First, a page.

But, tough conversations are an inevitable part of the workplace. At one time or another, you will probably be faced with an awkward conversation with a supervisor or co-worker. By choosing to address your concerns – instead of ignoring them – with your manager, you could open the door for big progress in your career, like improvements in your relationship with your boss, broken processes, your attitude, and even your paycheck. Plus, how you handle a difficult conversation with your boss now can be a great learning experience for future conversations you could have as a leader or supervisor in the future.

To help you effectively handle a tough conversation with your boss, Express is excited to share a free podcast training series on difficult workplace conversations. So, before your next uncomfortable conversation with your supervisor, gear up with these tips and advice to make discussions a little bit easier.

Clarifying Priorities
When your workload is overwhelming and your task list seems endless, things can quickly get out of hand. Having a clear understanding of your work priorities and deadlines is important. When you need direction on your responsibilities, have a conversation with your boss to keep things from falling through the cracks. Knowing exactly what’s expected of you will allow you to do your job as efficiently as possible. When you meet with your manager, be specific and honest about your concerns. Together, come up with a solution that works for you both. Check out this podcast for tips and advice on having a tough conversation about priorities with your boss.

Admitting a Mistake
Admitting that you’ve made a mistake can be one of the most difficult conversations to have. It’s always hard to swallow your pride and tell someone you messed up. But, instigating a conversation about a mistake you made is far better than being confronted about it later. If you’ve made an error that could affect your company or co-workers, don’t try to hide it. Be proactive and take responsibility. Be honest with your supervisor no matter how difficult it may feel and admit your mistake. The longer you put it off the bigger the issue could become. Together you can come up with a solution to help prevent a future mistake from occurring. Listen to this podcast for the right way to admit a mistake at work.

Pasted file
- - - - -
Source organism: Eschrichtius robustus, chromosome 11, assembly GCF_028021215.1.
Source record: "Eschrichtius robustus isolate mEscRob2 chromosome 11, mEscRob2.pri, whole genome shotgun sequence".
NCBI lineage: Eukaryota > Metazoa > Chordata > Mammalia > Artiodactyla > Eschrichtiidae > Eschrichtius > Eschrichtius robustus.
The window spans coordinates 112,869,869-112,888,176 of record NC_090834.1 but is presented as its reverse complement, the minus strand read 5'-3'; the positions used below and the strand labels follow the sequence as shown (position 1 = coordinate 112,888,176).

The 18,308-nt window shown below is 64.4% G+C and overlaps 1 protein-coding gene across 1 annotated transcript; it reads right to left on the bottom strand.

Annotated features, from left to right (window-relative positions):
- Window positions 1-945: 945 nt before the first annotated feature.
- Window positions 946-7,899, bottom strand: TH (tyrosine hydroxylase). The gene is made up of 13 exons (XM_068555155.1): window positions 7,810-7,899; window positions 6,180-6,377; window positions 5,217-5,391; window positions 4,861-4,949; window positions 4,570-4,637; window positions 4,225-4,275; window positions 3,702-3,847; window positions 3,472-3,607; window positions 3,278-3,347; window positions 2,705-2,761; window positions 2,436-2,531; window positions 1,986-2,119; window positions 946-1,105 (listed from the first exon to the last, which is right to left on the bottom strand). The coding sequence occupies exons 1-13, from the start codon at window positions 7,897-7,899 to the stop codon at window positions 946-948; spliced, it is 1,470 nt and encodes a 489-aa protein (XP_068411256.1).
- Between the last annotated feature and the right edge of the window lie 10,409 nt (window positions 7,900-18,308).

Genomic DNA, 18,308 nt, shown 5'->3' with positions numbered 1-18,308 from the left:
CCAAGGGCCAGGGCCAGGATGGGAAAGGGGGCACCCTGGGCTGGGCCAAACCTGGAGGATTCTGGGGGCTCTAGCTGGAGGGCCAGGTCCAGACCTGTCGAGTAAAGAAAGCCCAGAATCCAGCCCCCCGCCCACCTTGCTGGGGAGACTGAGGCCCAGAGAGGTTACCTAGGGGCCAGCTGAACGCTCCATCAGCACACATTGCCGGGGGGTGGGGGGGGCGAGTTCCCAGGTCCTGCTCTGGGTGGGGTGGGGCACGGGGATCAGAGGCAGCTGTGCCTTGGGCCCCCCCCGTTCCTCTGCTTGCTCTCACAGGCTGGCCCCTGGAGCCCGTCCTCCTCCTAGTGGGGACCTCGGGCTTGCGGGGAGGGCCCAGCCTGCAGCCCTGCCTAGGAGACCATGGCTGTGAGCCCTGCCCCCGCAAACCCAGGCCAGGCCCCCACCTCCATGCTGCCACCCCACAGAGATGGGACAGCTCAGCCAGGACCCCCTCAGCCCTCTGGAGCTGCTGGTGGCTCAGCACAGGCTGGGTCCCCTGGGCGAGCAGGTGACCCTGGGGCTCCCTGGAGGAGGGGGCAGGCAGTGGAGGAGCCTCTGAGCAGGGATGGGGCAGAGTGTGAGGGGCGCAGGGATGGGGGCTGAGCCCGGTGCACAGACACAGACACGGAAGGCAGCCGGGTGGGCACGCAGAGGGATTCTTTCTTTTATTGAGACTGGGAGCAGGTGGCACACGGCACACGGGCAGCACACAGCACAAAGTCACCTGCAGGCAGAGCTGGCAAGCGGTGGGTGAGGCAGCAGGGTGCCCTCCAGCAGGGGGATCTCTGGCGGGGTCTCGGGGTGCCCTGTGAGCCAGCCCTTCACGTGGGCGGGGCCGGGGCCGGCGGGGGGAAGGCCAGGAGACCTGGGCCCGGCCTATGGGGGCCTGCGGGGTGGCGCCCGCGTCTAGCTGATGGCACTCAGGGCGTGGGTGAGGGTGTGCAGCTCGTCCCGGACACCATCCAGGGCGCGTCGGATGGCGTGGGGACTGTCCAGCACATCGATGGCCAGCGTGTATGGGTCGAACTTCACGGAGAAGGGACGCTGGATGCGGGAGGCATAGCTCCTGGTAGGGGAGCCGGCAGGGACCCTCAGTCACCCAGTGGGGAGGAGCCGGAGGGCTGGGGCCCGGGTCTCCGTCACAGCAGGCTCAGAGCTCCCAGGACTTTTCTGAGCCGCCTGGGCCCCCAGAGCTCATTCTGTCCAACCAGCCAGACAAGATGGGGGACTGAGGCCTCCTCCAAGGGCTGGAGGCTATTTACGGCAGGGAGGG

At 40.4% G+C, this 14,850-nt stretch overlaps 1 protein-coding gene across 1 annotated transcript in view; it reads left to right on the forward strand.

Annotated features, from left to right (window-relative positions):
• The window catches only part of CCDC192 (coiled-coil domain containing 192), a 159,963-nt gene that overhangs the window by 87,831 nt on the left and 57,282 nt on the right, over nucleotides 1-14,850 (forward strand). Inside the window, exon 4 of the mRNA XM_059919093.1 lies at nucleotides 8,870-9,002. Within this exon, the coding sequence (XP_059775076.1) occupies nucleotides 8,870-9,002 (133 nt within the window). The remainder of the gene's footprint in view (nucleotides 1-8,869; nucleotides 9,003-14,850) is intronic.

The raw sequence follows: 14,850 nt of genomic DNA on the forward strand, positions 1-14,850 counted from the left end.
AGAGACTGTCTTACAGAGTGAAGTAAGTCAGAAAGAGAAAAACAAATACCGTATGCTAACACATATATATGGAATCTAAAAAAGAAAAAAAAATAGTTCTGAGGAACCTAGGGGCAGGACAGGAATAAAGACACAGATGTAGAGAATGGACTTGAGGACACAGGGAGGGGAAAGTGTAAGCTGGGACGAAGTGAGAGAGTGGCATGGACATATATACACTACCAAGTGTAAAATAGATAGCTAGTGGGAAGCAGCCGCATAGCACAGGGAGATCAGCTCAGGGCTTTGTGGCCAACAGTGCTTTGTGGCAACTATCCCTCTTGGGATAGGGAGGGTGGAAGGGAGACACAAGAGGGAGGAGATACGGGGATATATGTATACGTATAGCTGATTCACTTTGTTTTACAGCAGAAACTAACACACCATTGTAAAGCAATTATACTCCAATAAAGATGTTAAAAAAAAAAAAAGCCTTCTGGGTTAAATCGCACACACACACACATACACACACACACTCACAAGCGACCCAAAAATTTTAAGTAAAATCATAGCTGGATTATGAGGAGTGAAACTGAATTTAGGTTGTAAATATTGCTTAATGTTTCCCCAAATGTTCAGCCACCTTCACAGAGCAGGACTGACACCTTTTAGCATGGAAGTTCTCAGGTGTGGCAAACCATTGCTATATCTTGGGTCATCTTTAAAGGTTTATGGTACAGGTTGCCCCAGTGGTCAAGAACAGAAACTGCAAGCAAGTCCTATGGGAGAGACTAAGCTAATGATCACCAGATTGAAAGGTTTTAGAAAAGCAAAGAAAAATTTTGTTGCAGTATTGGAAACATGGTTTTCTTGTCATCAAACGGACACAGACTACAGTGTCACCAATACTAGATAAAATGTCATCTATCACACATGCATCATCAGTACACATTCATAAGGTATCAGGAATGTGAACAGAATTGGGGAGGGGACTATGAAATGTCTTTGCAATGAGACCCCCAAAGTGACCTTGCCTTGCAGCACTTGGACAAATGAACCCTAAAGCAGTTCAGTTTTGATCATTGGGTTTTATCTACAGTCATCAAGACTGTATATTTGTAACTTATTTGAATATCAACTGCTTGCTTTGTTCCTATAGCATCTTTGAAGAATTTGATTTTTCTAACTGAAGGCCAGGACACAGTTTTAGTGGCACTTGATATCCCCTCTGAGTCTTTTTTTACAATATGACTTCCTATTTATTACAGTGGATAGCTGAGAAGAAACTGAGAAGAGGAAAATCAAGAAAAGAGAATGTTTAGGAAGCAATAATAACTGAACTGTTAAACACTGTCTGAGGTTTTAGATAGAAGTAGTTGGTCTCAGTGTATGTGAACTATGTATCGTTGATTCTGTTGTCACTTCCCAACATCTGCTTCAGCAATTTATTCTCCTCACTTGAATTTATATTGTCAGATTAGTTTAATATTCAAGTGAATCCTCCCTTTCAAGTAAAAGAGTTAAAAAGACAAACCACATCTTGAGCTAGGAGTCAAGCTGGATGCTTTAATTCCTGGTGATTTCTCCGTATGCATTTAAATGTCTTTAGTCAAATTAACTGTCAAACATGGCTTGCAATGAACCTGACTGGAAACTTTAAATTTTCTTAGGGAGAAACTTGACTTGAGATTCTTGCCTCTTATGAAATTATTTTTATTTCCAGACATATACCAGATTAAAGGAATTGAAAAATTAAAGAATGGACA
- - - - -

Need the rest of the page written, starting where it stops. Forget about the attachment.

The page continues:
Requesting a Raise
Asking for a pay raise can be uncomfortable no matter the economic environment. But, if you feel your diligent work merits a pay raise, don’t be afraid to talk to your supervisor about it. Most employers want to retain top talent and understand that having competitive wages is necessary to keep their employees. Before you talk with your boss, be sure you’re prepared to explain the reasons why you feel you deserve a raise and be able to give evidence to support it. If you want a pay raise, listen to this podcast before you meet with your boss.

Difficult conversations don’t have to feel like a battle. You can make your tough conversations with your boss easier by following the advice of the Tough Conversations podcast series. For more information on having difficult discussions with your supervisor or leader, visit jobs.expresspros.com.

Please note, the video clips herein and their sponsors do not necessarily represent the views of Express and are used for educational purposes only.